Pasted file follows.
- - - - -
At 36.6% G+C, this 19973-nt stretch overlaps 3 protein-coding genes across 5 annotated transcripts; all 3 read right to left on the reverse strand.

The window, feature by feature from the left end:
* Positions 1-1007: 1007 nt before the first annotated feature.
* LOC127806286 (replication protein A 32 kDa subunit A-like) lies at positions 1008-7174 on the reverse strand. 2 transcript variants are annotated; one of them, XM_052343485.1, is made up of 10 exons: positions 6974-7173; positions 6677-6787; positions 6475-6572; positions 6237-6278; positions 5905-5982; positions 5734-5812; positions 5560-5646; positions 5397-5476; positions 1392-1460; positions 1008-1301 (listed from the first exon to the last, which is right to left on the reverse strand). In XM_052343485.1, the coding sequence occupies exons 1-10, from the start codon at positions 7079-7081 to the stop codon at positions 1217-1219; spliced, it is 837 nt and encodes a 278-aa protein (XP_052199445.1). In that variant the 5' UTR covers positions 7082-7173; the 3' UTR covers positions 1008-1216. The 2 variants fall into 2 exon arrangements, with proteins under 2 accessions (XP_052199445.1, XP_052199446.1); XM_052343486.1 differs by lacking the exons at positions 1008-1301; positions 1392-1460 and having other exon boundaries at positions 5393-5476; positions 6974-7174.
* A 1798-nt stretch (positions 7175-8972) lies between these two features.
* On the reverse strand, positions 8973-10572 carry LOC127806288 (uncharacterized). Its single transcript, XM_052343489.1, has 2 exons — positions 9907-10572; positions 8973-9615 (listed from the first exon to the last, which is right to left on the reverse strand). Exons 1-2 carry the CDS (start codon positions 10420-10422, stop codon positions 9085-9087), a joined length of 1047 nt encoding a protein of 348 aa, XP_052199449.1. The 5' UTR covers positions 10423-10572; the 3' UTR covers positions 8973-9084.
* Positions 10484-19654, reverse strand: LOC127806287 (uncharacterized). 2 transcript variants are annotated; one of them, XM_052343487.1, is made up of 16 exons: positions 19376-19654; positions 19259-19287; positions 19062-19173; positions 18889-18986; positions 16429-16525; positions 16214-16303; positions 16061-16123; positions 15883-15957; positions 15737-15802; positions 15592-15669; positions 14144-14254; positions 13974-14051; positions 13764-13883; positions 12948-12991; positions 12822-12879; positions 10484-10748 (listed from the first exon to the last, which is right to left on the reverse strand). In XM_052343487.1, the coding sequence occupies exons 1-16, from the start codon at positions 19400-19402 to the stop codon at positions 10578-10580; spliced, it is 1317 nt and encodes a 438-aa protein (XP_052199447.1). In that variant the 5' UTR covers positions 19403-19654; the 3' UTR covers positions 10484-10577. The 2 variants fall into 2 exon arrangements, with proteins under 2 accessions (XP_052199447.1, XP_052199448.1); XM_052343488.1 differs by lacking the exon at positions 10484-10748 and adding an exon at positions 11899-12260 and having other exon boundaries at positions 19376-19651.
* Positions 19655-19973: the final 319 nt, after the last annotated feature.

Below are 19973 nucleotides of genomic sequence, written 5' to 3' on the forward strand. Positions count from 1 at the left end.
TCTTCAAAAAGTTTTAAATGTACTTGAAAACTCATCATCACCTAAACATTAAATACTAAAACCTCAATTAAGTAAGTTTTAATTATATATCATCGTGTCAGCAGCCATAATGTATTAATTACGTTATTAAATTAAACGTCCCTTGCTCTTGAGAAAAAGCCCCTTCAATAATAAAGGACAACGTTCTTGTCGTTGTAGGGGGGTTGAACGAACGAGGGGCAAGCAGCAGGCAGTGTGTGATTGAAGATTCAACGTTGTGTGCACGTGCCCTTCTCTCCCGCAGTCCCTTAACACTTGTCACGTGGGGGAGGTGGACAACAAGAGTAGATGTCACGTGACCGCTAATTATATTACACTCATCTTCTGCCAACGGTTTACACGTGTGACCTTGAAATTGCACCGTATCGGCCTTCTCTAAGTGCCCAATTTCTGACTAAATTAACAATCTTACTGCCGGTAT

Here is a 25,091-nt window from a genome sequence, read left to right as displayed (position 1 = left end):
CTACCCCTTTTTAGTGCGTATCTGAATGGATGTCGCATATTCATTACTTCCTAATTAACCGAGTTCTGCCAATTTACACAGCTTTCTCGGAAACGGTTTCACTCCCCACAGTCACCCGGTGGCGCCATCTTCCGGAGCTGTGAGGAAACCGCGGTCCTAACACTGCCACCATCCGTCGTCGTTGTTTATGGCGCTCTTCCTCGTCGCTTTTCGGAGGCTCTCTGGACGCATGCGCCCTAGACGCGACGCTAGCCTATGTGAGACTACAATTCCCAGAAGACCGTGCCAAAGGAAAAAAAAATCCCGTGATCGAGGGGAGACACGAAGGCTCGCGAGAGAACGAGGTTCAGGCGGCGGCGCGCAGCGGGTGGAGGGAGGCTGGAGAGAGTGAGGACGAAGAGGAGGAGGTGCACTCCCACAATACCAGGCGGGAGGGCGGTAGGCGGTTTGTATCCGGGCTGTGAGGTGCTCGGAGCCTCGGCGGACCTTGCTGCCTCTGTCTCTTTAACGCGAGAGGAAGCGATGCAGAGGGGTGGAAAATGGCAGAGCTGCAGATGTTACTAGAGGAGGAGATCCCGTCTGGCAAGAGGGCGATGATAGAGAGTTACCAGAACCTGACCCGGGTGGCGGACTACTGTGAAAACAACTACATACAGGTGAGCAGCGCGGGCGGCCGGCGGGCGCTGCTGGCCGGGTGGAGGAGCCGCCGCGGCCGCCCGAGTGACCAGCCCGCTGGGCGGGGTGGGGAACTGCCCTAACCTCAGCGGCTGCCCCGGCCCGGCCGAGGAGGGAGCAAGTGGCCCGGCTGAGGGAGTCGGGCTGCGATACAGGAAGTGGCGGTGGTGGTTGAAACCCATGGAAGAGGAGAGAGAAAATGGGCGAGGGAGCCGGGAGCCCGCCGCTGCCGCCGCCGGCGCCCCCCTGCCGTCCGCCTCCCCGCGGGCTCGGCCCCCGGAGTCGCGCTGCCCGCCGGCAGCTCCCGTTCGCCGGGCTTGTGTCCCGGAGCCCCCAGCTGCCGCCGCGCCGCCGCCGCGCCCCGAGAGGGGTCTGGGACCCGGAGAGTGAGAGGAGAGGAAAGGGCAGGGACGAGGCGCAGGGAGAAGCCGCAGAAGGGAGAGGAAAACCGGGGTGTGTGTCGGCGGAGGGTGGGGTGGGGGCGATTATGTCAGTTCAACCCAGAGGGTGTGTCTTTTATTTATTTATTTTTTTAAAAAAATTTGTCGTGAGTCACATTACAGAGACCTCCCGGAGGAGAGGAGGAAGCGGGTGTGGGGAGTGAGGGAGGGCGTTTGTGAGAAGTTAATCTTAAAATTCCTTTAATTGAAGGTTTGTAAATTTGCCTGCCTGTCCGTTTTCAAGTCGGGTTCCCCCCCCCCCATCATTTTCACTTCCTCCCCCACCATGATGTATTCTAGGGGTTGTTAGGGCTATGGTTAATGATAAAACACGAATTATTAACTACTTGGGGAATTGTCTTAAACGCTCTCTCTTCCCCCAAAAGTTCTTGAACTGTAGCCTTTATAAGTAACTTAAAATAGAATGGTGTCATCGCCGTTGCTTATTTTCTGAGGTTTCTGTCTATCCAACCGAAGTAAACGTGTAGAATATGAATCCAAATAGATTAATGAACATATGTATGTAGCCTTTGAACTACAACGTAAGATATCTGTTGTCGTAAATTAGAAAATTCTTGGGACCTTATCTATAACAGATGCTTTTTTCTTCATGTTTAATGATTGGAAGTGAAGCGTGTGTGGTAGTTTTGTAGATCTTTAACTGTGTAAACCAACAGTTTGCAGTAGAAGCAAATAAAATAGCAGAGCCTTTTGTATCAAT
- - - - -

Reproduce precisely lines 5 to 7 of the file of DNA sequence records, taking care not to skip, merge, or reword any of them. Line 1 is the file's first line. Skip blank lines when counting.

* A 1798-nt stretch (positions 7175-8972) lies between these two features.
* On the reverse strand, positions 8973-10572 carry LOC127806288 (uncharacterized). Its single transcript, XM_052343489.1, has 2 exons — positions 9907-10572; positions 8973-9615 (listed from the first exon to the last, which is right to left on the reverse strand). Exons 1-2 carry the CDS (start codon positions 10420-10422, stop codon positions 9085-9087), a joined length of 1047 nt encoding a protein of 348 aa, XP_052199449.1. The 5' UTR covers positions 10423-10572; the 3' UTR covers positions 8973-9084.
* Positions 10484-19654, reverse strand: LOC127806287 (uncharacterized). 2 transcript variants are annotated; one of them, XM_052343487.1, is made up of 16 exons: positions 19376-19654; positions 19259-19287; positions 19062-19173; positions 18889-18986; positions 16429-16525; positions 16214-16303; positions 16061-16123; positions 15883-15957; positions 15737-15802; positions 15592-15669; positions 14144-14254; positions 13974-14051; positions 13764-13883; positions 12948-12991; positions 12822-12879; positions 10484-10748 (listed from the first exon to the last, which is right to left on the reverse strand). In XM_052343487.1, the coding sequence occupies exons 1-16, from the start codon at positions 19400-19402 to the stop codon at positions 10578-10580; spliced, it is 1317 nt and encodes a 438-aa protein (XP_052199447.1). In that variant the 5' UTR covers positions 19403-19654; the 3' UTR covers positions 10484-10577. The 2 variants fall into 2 exon arrangements, with proteins under 2 accessions (XP_052199447.1, XP_052199448.1); XM_052343488.1 differs by lacking the exon at positions 10484-10748 and adding an exon at positions 11899-12260 and having other exon boundaries at positions 19376-19651.